What to expect from Ofsted’s subject ‘deep dives’

Curriculum

Ofsted

11th February 2020

What to expect from Ofsted’s subject ‘deep dives’

With inspectors already taking deep dives into subjects when judging curriculum quality, it’s natural to wonder how your own subject coverage and progression will fare under scrutiny when Ofsted visits your school.

For this blog, we looked at schools’ inspection experiences and asked Ofsted’s Matthew Purves to review the content, to bring you the most accurate guidance.

What to expect from Ofsted’s subject ‘deep dives’

What is a deep dive?

Deep dives are a methodology that Ofsted inspectors use to gain a deeper understanding of a school’s curriculum. Through close inspection of a number of subjects, the inspectorate say that they can make a better judgement about the overall quality of the education delivered by a school. Depending on whether Ofsted is carrying out an inspection over one or two days and the size of a school, inspectors will usually take a deep dive into between three and six subjects.

Reading will always be included in a deep dive in primary inspection, but the remaining subjects are decided on an individual basis. Some subjects are chosen if they are a priority for development, or even a strength of the school.

So what can you expect from a deep dive? According to inspectors, there are six key parts.

1. Discussing curriculum plans

This stage happens before the deep dives. Ofsted inspectors first need to get a ‘top level’ view of a school’s curriculum by talking to the headteacher and senior leaders. During the conversation, usually a 90 minute phone call, inspectors will want to find out about the school’s overall curriculum aims, approach and rationale. When at the school, inspectors may ask for additional meetings about the curriculum if they need more information. The aim of these conversations is to grasp the bigger picture of what the school intends for the children to learn, as well as when they will learn it.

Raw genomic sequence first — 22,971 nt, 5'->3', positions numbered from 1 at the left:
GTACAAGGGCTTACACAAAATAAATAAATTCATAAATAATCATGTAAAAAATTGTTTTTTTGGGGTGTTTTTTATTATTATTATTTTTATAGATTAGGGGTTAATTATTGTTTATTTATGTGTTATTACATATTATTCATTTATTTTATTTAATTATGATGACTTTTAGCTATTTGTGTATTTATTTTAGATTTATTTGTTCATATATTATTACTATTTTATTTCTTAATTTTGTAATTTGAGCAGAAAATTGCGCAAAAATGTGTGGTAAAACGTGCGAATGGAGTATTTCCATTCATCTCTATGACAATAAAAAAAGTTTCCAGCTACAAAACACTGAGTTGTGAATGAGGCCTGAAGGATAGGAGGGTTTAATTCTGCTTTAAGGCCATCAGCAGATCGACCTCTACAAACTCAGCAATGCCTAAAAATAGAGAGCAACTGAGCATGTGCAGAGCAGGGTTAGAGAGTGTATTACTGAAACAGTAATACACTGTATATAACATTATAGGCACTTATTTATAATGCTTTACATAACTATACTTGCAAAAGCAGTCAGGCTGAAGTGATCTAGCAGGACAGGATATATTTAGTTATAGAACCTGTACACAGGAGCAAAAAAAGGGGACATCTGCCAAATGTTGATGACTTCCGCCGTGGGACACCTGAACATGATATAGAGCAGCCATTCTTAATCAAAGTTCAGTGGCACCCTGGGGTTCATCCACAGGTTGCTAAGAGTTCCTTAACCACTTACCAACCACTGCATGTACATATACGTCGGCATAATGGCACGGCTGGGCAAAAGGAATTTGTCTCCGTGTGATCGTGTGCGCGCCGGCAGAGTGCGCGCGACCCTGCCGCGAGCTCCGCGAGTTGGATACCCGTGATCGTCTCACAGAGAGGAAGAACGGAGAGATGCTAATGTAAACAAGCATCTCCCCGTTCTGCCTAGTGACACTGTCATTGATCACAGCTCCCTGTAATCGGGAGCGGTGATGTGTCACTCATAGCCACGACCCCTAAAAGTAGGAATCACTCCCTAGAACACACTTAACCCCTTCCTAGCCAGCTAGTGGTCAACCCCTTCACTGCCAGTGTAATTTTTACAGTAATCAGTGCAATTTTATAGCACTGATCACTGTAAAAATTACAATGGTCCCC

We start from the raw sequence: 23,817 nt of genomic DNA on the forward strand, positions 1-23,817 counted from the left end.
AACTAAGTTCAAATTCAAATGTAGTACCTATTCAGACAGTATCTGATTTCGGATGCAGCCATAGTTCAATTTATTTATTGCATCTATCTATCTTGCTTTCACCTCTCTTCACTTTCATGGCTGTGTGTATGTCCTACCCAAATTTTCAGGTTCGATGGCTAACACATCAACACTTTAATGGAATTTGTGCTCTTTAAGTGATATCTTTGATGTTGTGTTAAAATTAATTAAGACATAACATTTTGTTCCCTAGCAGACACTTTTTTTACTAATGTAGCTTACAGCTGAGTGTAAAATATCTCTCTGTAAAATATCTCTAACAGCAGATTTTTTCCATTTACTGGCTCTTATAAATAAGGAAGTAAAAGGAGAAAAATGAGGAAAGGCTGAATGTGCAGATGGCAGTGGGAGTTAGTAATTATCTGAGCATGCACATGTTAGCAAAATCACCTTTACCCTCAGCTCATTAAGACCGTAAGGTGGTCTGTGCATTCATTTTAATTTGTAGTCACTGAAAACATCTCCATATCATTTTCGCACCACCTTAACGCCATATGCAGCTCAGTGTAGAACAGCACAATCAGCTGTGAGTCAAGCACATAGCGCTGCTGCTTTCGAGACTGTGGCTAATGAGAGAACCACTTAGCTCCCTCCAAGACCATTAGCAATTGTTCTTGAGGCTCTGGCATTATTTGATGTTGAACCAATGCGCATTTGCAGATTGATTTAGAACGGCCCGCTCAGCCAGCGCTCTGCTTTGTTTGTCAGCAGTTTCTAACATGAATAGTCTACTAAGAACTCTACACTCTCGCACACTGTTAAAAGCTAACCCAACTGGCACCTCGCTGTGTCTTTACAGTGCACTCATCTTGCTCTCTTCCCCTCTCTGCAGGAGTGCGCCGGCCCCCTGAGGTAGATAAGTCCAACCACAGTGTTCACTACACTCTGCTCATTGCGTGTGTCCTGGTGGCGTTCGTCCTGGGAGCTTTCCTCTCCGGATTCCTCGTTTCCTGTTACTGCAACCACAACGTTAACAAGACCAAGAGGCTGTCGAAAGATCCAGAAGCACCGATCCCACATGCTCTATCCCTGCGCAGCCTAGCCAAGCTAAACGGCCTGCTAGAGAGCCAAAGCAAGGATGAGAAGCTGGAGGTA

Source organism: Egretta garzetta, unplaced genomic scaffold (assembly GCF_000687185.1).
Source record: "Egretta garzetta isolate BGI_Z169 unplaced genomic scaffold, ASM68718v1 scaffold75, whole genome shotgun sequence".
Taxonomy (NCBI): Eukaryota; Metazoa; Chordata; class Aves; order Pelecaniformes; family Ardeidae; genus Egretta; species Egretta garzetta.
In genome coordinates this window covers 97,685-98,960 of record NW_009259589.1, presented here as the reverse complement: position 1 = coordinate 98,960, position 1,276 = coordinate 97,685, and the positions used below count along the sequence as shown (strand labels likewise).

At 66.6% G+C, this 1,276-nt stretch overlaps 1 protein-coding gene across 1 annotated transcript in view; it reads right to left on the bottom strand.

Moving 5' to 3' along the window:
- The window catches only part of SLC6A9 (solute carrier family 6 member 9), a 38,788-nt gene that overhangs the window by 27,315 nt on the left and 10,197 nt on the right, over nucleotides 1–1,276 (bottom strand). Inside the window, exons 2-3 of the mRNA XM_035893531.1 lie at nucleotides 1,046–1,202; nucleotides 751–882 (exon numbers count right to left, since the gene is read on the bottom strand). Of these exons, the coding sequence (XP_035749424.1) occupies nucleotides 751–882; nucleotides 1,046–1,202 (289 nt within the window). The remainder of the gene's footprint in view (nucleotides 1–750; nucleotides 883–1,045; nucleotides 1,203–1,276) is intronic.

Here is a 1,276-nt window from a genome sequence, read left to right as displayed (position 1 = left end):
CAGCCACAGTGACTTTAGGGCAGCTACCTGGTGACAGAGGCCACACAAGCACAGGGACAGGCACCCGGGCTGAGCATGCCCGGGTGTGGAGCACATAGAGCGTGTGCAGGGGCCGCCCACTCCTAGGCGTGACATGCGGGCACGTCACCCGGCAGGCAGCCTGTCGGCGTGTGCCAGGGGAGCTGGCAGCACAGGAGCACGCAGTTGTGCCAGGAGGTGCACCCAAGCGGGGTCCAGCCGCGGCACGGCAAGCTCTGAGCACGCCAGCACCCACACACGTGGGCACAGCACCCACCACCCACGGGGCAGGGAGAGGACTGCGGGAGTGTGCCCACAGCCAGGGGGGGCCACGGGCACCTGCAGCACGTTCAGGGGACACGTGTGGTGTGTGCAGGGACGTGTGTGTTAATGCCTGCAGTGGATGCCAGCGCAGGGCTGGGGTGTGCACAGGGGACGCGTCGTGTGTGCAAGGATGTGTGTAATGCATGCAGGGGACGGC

Inspectors may want to hear or see your long-term curriculum plans in more detail, although Ofsted are keen to stress that they don’t expect to be handed planning folders. These conversations will focus on the wider curriculum coverage and progression and on the deep dive subjects that the headteacher and the inspectors will choose together.

Some questions inspectors may ask at this ‘top level’ include:

  • How have you designed your curriculum? Why?
  • What are you trying to achieve with your curriculum?
  • How does your curriculum support your school’s aims?
  • How have you decided to sequence your curriculum? Why?
  • How do you know that children are learning the curriculum content?
  • What is the school’s action plan for curriculum development?
  • What are the strengths and weaknesses of the curriculum?

 

‘A deep dive… involves gathering evidence on the curriculum intent, implementation and impact over a sample of subjects, topics or aspects. This is done in collaboration with leaders, teachers and pupils. The intent of the deep dive is to seek to interrogate and establish a coherent evidence base on the quality of education.’

Inspecting the curriculum, Ofsted

2. Meeting curriculum and subject leaders

Inspectors usually need to talk in more depth about a chosen deep dive subject with the subject leader. In smaller schools, one member of staff often leads many subjects, and this will be taken into account. Wherever possible, inspectors will avoid conducting multiple deep dives in subjects that have the same leader. Inspectors will ask questions to get a deeper understanding of how a subject has been planned across the school, the rationale behind it, how the children learn it, and how the school knows this. Three important things to note are:

  1. Inspectors are likely to drill down into programme of study specifics, such as ‘Where is clay work taught and developed?’ in art and design, or ‘Where is light covered?’ in science.